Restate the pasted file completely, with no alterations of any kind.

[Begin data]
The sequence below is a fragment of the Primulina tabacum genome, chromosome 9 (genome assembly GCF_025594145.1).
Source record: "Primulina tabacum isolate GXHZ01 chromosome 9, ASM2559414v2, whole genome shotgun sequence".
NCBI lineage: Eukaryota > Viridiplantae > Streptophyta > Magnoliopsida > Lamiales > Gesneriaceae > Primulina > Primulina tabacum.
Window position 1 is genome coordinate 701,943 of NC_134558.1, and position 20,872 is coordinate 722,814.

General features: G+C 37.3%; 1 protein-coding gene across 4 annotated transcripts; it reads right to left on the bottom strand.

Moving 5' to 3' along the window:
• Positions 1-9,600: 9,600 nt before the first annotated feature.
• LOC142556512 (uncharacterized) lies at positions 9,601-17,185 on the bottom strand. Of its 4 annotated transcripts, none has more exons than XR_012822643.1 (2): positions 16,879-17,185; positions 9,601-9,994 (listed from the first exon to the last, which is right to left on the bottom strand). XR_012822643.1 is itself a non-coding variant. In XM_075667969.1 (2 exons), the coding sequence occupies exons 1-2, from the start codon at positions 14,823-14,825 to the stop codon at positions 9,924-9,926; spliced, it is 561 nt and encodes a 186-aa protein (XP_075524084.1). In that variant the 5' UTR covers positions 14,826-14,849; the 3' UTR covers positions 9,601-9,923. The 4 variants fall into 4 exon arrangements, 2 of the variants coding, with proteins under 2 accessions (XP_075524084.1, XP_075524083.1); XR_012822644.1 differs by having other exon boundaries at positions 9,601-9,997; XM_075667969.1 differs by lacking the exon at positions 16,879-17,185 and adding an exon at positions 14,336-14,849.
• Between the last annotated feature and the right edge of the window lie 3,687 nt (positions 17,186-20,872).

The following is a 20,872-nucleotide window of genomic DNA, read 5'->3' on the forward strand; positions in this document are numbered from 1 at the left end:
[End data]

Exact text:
The sequence below is a fragment of the Primulina tabacum genome, chromosome 9 (genome assembly GCF_025594145.1).
Source record: "Primulina tabacum isolate GXHZ01 chromosome 9, ASM2559414v2, whole genome shotgun sequence".
NCBI lineage: Eukaryota > Viridiplantae > Streptophyta > Magnoliopsida > Lamiales > Gesneriaceae > Primulina > Primulina tabacum.
Window position 1 is genome coordinate 701,943 of NC_134558.1, and position 20,872 is coordinate 722,814.

General features: G+C 37.3%; 1 protein-coding gene across 4 annotated transcripts; it reads right to left on the bottom strand.

Moving 5' to 3' along the window:
• Positions 1-9,600: 9,600 nt before the first annotated feature.
• LOC142556512 (uncharacterized) lies at positions 9,601-17,185 on the bottom strand. Of its 4 annotated transcripts, none has more exons than XR_012822643.1 (2): positions 16,879-17,185; positions 9,601-9,994 (listed from the first exon to the last, which is right to left on the bottom strand). XR_012822643.1 is itself a non-coding variant. In XM_075667969.1 (2 exons), the coding sequence occupies exons 1-2, from the start codon at positions 14,823-14,825 to the stop codon at positions 9,924-9,926; spliced, it is 561 nt and encodes a 186-aa protein (XP_075524084.1). In that variant the 5' UTR covers positions 14,826-14,849; the 3' UTR covers positions 9,601-9,923. The 4 variants fall into 4 exon arrangements, 2 of the variants coding, with proteins under 2 accessions (XP_075524084.1, XP_075524083.1); XR_012822644.1 differs by having other exon boundaries at positions 9,601-9,997; XM_075667969.1 differs by lacking the exon at positions 16,879-17,185 and adding an exon at positions 14,336-14,849.
• Between the last annotated feature and the right edge of the window lie 3,687 nt (positions 17,186-20,872).

The following is a 20,872-nucleotide window of genomic DNA, read 5'->3' on the forward strand; positions in this document are numbered from 1 at the left end: